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Estimating the Firm's Labor Supply Curve in a "New Monopsony" Framework: School Teachers in Missouri

  • Michael R. Ransom

    (Brigham Young University)

  • David P. Sims

    (Brigham Young University)

In the context of certain dynamic models of monopsony, it is possible to infer the elasticity of labor supply to the firm from the elasticity of the quit rate with respect to the wage. Using this property, we estimate the average labor supply elasticity to public school districts in Missouri. We take advantage of the plausibly exogenous variation in pre-negotiated district salary schedules to instrument for actual salary. Instrumental variables estimates lead to a labor supply elasticity estimate of about 3.65, suggesting the presence of significant market power for school districts, especially over more experienced teachers. This is partially explained by institutional features of the teacher labor market.

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File URL: http://arks.princeton.edu/ark:/88435/dsp011831cj94z
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Paper provided by Princeton University, Department of Economics, Industrial Relations Section. in its series Working Papers with number 1108.

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Date of creation: Dec 2008
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Handle: RePEc:pri:indrel:dsp011831cj94z
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  1. Pencavel, John H, 1972. "Wages, Specific Training, and Labor Turnover in US Manufacturing Industries," International Economic Review, Department of Economics, University of Pennsylvania and Osaka University Institute of Social and Economic Research Association, vol. 13(1), pages 53-64, February.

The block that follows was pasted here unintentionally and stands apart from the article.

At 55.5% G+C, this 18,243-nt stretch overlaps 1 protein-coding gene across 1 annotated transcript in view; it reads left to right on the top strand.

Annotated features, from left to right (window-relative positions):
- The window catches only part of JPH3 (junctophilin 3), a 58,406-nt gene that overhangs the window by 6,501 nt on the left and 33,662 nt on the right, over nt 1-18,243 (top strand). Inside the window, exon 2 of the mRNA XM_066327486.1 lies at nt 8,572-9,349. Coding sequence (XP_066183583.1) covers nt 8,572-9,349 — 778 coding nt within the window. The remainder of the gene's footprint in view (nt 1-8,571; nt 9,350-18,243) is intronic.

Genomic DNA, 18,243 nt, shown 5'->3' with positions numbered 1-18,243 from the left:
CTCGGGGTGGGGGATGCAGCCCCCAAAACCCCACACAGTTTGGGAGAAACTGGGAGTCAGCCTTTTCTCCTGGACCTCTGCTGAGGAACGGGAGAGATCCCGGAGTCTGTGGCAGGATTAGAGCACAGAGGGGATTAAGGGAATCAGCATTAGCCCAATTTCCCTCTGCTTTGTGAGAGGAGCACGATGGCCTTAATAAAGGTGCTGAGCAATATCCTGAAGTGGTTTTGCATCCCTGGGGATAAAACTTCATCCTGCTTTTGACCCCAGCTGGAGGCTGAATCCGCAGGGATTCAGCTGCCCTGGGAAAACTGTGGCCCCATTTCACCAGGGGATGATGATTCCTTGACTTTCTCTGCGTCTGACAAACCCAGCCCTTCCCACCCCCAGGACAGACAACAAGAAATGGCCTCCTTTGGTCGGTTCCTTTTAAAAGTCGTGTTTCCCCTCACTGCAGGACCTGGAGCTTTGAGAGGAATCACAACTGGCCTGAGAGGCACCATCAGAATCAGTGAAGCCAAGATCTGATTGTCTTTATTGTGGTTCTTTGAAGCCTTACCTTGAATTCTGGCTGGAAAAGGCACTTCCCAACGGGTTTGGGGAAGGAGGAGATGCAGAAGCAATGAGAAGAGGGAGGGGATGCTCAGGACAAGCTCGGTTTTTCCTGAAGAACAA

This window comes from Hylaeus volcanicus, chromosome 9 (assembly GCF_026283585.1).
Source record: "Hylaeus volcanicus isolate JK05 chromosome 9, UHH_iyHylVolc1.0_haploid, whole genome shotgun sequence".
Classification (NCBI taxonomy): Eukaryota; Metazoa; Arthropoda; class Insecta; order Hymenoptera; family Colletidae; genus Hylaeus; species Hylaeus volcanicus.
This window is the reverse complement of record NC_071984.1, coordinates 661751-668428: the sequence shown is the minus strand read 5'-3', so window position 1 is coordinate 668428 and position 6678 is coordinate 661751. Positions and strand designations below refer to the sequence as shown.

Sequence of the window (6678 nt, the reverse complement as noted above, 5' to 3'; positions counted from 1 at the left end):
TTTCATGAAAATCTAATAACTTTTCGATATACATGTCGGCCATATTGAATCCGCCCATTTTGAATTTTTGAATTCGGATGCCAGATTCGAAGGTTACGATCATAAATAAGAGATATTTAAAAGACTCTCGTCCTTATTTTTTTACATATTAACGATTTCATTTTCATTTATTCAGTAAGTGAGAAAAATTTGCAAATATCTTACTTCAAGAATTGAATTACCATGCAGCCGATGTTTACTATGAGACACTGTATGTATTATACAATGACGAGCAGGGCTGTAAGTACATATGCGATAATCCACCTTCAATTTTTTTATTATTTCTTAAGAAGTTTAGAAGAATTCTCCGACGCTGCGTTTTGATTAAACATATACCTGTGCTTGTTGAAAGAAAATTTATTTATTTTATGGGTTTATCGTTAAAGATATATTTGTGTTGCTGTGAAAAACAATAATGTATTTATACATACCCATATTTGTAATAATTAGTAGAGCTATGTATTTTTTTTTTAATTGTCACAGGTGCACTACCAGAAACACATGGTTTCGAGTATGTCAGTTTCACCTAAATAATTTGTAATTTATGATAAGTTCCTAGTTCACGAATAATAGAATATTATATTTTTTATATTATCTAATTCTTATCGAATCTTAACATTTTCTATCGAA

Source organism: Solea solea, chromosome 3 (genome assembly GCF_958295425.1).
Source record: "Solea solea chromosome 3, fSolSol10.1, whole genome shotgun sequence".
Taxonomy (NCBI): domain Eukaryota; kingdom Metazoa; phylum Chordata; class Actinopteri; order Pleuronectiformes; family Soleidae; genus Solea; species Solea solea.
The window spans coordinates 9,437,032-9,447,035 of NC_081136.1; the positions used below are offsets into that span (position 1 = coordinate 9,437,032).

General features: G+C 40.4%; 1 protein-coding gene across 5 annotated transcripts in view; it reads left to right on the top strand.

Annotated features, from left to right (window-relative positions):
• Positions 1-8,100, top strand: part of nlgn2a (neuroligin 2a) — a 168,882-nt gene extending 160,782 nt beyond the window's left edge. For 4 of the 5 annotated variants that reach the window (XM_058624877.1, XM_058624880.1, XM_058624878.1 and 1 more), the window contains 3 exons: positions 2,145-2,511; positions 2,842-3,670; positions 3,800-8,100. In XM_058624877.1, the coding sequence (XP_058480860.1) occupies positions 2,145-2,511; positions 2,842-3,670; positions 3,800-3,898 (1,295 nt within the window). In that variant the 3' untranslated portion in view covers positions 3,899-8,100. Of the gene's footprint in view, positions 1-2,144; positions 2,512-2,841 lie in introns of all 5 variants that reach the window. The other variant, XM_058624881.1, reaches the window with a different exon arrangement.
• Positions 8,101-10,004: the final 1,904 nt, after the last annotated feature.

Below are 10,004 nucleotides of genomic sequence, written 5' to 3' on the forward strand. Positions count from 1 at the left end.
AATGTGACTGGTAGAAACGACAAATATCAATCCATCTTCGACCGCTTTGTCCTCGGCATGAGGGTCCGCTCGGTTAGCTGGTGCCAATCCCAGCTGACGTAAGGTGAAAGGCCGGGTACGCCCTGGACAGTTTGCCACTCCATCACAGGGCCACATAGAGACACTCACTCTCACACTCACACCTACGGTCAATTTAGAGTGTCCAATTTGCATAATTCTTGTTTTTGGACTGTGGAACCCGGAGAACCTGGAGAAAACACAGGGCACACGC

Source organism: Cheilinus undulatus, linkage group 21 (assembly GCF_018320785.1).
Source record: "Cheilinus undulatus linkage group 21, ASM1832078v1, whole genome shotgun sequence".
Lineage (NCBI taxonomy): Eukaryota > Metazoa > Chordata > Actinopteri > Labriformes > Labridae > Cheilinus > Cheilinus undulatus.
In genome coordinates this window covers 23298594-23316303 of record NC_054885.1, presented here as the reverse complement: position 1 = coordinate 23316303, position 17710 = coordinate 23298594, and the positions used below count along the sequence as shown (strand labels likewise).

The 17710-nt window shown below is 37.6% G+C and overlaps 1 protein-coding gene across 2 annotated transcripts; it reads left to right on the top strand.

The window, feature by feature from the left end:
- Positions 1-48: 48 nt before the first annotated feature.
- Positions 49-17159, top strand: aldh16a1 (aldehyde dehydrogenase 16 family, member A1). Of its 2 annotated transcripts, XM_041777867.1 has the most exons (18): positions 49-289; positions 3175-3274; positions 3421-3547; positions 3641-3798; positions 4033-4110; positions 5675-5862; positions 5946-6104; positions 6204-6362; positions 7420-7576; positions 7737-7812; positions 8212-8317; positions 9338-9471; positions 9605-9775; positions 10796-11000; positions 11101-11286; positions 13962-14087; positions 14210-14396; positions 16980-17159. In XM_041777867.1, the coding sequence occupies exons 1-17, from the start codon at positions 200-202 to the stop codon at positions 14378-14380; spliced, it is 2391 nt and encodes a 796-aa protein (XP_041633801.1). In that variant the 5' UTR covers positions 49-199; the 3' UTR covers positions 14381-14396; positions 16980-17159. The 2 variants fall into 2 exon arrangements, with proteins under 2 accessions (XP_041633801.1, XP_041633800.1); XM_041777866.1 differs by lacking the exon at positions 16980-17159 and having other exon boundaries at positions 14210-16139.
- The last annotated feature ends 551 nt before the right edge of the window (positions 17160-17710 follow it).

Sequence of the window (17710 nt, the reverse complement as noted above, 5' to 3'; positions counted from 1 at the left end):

2. Donald Boyd & Hamilton Lankford & Susanna Loeb & James Wyckoff, 2005. "The draw of home: How teachers' preferences for proximity disadvantage urban schools," Journal of Policy Analysis and Management, John Wiley & Sons, Ltd., vol. 24(1), pages 113-132.
  3. Christian Bontemps & Jean-Marc Robin & GĂ©rard J. Van den Berg, 1999. "An Empirical Equilibrium Job Search Model With Search on the Job and Heterogeneous Workers and Firms," Post-Print hal-00357757, HAL.
  4. V. Bhaskar & Ted To, 1996. "Minimum Wages for Ronald McDonald Monopsonies: A Theory of Monopsonistic Competition," Labor and Demography 9603001, EconWPA, revised 21 May 1996.
  5. Peter Kuhn, 2004. "Is monopsony the right way to model labor markets? a review of Alan Manning's monopsony in motion," International Journal of the Economics of Business, Taylor & Francis Journals, vol. 11(3), pages 369-378.
  6. Burdett, Kenneth & Mortensen, Dale T, 1998. "Wage Differentials, Employer Size, and Unemployment," International Economic Review, Department of Economics, University of Pennsylvania and Osaka University Institute of Social and Economic Research Association, vol. 39(2), pages 257-73, May.
  7. Parsons, Donald O, 1972. "Specific Human Capital: An Application to Quit Rates and Layoff Rates," Journal of Political Economy, University of Chicago Press, vol. 80(6), pages 1120-43, Nov.-Dec..
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